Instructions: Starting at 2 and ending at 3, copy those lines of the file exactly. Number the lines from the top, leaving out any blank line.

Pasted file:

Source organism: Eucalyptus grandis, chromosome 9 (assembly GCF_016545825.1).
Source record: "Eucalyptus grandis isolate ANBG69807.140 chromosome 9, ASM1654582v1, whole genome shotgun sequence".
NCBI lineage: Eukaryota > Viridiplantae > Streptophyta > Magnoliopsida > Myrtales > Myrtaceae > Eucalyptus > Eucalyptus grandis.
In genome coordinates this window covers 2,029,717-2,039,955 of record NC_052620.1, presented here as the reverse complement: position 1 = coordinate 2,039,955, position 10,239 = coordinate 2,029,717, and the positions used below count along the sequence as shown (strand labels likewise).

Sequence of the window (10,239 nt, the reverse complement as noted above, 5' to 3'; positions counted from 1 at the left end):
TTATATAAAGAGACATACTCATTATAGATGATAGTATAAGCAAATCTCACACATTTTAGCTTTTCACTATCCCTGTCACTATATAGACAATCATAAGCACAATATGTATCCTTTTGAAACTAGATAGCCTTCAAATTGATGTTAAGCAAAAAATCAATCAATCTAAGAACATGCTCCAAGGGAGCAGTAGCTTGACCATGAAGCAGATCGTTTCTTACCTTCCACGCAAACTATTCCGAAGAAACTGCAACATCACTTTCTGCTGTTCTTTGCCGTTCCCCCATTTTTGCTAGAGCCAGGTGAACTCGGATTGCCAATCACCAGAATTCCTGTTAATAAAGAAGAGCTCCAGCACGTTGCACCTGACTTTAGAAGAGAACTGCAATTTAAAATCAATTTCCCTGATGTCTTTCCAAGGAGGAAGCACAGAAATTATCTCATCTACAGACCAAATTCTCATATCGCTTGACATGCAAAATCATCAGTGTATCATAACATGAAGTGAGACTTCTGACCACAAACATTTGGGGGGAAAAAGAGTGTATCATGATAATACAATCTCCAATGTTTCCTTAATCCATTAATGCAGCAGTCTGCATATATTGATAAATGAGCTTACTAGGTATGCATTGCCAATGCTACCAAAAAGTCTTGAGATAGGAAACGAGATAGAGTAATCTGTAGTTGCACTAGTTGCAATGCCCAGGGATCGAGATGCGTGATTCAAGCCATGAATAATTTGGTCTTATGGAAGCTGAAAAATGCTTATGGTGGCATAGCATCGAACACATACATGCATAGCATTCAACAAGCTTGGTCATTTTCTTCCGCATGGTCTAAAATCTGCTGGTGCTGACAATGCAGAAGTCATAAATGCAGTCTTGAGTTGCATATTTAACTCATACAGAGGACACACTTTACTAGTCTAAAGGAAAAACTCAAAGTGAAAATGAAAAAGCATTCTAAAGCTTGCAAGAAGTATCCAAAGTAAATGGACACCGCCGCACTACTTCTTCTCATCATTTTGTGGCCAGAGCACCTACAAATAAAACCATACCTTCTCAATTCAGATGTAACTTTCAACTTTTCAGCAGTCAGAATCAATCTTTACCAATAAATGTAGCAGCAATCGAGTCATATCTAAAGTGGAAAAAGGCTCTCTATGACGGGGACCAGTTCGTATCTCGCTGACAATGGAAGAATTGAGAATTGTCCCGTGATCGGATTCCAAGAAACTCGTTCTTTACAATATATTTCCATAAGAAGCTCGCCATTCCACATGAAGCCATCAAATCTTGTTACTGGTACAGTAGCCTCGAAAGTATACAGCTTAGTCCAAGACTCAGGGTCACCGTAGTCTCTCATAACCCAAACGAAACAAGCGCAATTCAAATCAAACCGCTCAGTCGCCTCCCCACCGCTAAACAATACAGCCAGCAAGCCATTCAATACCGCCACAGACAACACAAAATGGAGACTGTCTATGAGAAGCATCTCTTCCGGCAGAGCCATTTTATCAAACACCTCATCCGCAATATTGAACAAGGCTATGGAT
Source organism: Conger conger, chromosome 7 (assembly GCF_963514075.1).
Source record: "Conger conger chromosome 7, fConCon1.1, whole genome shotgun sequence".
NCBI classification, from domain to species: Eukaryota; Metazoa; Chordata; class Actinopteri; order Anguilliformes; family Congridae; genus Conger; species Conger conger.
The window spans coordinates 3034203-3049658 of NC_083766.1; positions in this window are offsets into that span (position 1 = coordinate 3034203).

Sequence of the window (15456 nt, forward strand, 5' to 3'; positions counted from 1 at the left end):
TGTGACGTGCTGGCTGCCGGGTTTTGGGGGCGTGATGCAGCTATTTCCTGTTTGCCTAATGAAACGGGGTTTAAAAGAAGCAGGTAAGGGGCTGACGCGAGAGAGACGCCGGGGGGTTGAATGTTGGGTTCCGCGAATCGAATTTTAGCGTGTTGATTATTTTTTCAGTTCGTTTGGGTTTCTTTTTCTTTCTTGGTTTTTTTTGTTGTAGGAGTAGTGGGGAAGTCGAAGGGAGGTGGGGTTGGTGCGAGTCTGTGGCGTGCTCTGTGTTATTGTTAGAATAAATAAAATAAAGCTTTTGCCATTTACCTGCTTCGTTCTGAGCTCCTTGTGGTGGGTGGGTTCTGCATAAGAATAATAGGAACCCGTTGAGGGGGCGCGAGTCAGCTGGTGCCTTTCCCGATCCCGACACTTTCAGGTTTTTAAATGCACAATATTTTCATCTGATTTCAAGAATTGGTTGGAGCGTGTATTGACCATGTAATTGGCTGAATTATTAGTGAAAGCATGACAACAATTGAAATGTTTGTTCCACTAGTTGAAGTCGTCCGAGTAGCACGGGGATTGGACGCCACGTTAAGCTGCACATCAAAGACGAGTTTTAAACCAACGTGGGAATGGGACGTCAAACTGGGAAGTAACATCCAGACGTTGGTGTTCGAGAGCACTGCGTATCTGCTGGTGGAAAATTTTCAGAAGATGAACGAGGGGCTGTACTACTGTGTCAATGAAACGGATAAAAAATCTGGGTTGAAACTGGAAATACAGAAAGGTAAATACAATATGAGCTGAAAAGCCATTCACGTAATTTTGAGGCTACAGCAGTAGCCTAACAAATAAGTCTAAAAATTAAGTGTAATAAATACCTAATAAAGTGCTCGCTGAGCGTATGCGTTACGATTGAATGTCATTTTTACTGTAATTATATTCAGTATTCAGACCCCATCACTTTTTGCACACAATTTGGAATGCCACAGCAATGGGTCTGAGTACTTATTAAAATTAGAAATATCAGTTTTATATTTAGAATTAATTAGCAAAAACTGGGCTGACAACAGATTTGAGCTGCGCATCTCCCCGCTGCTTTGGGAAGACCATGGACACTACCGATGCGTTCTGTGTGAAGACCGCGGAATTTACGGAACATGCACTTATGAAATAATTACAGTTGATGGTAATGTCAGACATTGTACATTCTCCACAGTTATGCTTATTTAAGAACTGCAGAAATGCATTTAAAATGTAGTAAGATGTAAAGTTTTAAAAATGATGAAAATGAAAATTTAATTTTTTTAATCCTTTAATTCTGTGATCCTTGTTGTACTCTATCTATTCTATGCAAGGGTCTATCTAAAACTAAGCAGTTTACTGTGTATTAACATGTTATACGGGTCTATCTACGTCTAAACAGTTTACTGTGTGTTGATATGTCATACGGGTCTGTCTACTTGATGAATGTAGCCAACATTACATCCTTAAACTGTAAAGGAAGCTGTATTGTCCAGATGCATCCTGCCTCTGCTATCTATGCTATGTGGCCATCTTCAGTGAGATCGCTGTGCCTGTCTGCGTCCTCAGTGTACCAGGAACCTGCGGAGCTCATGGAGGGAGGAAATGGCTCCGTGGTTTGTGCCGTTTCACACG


Source record: "Eucalyptus grandis isolate ANBG69807.140 chromosome 9, ASM1654582v1, whole genome shotgun sequence".
NCBI lineage: Eukaryota > Viridiplantae > Streptophyta > Magnoliopsida > Myrtales > Myrtaceae > Eucalyptus > Eucalyptus grandis.